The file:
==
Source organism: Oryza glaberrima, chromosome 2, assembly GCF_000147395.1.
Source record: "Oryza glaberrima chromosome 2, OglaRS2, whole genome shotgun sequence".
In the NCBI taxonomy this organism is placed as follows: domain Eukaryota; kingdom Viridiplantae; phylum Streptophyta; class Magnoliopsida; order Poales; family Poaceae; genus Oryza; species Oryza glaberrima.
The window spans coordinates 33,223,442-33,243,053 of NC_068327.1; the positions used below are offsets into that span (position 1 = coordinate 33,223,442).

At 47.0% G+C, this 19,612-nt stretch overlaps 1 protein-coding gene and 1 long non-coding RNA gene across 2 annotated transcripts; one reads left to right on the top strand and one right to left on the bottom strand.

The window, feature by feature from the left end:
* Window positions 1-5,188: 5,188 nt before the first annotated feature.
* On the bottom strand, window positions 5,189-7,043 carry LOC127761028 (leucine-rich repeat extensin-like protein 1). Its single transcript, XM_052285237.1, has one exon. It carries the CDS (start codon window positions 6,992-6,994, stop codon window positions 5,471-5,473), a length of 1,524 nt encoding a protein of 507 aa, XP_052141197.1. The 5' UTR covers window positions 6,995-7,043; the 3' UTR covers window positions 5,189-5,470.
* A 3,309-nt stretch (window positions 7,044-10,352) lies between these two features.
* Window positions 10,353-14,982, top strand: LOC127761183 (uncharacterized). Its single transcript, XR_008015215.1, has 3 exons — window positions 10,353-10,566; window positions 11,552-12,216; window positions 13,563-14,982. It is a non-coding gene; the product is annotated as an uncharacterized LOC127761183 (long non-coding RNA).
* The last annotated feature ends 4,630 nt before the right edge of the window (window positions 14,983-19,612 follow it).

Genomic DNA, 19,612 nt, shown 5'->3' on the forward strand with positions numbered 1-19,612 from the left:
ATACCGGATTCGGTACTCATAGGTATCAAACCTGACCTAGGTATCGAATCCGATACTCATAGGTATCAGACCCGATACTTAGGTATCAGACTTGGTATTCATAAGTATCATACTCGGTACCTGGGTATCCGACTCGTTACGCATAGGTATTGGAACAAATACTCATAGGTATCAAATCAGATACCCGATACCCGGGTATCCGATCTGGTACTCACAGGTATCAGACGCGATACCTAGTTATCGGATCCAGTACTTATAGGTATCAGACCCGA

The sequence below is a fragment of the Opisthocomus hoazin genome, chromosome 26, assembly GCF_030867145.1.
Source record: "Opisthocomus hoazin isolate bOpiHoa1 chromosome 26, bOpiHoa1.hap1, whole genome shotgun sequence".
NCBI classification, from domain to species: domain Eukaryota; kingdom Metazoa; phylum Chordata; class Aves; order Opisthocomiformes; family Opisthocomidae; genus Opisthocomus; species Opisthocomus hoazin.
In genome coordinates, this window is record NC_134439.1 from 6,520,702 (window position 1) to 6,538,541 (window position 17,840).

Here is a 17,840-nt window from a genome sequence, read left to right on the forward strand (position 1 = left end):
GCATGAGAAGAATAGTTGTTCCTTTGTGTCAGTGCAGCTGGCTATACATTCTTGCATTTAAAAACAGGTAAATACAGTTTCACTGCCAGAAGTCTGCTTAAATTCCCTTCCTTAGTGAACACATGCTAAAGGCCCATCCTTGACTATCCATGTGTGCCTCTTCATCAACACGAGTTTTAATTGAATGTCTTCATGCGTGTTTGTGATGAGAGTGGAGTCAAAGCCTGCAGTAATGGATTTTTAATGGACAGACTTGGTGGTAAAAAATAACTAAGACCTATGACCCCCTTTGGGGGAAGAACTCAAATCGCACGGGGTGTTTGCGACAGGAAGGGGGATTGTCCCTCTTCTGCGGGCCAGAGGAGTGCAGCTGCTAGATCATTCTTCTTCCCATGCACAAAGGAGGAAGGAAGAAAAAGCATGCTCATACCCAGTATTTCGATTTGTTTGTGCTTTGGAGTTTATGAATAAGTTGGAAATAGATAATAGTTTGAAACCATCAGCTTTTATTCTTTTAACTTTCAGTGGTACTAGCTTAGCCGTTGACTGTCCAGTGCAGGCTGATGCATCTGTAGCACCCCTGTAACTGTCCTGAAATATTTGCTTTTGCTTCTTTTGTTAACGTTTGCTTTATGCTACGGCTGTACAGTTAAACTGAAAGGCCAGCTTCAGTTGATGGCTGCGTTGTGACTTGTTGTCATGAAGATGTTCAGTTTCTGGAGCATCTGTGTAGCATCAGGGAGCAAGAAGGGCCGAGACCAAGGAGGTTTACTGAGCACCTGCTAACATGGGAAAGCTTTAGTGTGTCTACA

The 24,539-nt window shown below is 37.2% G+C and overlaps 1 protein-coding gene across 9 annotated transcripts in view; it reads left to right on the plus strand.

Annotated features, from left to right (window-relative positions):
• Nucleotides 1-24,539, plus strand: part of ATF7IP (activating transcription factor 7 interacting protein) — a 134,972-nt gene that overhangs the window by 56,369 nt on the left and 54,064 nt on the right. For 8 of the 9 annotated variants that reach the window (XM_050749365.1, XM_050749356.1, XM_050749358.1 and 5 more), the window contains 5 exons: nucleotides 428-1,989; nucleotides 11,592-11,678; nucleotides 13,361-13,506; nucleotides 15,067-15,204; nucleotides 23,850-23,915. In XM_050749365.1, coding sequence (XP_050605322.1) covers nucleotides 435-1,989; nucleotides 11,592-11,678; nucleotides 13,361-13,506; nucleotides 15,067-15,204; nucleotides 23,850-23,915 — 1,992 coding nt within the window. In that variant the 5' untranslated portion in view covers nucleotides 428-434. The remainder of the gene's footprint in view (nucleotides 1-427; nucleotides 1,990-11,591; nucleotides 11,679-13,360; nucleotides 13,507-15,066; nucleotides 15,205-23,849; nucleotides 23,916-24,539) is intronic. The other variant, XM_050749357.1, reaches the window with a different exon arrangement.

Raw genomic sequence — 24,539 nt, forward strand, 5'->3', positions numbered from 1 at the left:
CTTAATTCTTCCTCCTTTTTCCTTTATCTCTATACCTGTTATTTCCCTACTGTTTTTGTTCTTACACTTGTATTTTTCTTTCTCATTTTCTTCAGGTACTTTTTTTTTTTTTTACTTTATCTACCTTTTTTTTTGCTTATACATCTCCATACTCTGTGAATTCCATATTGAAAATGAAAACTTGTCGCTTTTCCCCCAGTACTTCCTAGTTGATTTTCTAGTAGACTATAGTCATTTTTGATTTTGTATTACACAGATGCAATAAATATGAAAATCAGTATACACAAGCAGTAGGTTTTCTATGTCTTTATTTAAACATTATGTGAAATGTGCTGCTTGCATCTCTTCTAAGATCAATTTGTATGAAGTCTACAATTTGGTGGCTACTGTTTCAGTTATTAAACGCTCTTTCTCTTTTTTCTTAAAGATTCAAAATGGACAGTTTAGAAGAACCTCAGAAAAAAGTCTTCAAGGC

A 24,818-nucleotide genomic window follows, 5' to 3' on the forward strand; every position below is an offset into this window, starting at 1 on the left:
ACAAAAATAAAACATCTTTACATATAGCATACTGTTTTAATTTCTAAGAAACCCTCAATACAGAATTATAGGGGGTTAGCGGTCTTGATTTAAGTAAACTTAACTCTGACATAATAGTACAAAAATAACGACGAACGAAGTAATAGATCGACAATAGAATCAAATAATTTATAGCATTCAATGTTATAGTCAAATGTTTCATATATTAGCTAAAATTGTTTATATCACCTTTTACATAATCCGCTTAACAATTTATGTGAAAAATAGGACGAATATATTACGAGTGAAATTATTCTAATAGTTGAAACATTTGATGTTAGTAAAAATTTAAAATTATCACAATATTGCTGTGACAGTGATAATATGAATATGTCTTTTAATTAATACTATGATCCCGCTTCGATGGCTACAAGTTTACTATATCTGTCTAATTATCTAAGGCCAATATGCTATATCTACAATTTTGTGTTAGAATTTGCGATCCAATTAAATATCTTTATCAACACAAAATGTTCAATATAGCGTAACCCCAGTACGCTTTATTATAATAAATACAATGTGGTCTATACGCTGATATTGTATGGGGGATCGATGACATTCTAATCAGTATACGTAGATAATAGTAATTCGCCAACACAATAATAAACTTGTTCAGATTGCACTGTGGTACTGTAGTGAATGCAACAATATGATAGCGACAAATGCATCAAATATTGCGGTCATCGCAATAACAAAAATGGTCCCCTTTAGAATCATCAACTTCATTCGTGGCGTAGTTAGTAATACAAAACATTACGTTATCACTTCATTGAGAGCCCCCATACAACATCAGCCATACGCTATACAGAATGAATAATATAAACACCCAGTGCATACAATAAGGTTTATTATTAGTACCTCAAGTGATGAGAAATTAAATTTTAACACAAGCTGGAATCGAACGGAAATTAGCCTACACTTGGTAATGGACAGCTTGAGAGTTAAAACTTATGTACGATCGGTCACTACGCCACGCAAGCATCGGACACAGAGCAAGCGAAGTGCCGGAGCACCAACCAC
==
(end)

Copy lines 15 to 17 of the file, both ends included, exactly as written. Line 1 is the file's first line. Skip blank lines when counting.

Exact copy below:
Source record: "Opisthocomus hoazin isolate bOpiHoa1 chromosome 26, bOpiHoa1.hap1, whole genome shotgun sequence".
NCBI classification, from domain to species: domain Eukaryota; kingdom Metazoa; phylum Chordata; class Aves; order Opisthocomiformes; family Opisthocomidae; genus Opisthocomus; species Opisthocomus hoazin.
In genome coordinates, this window is record NC_134439.1 from 6,520,702 (window position 1) to 6,538,541 (window position 17,840).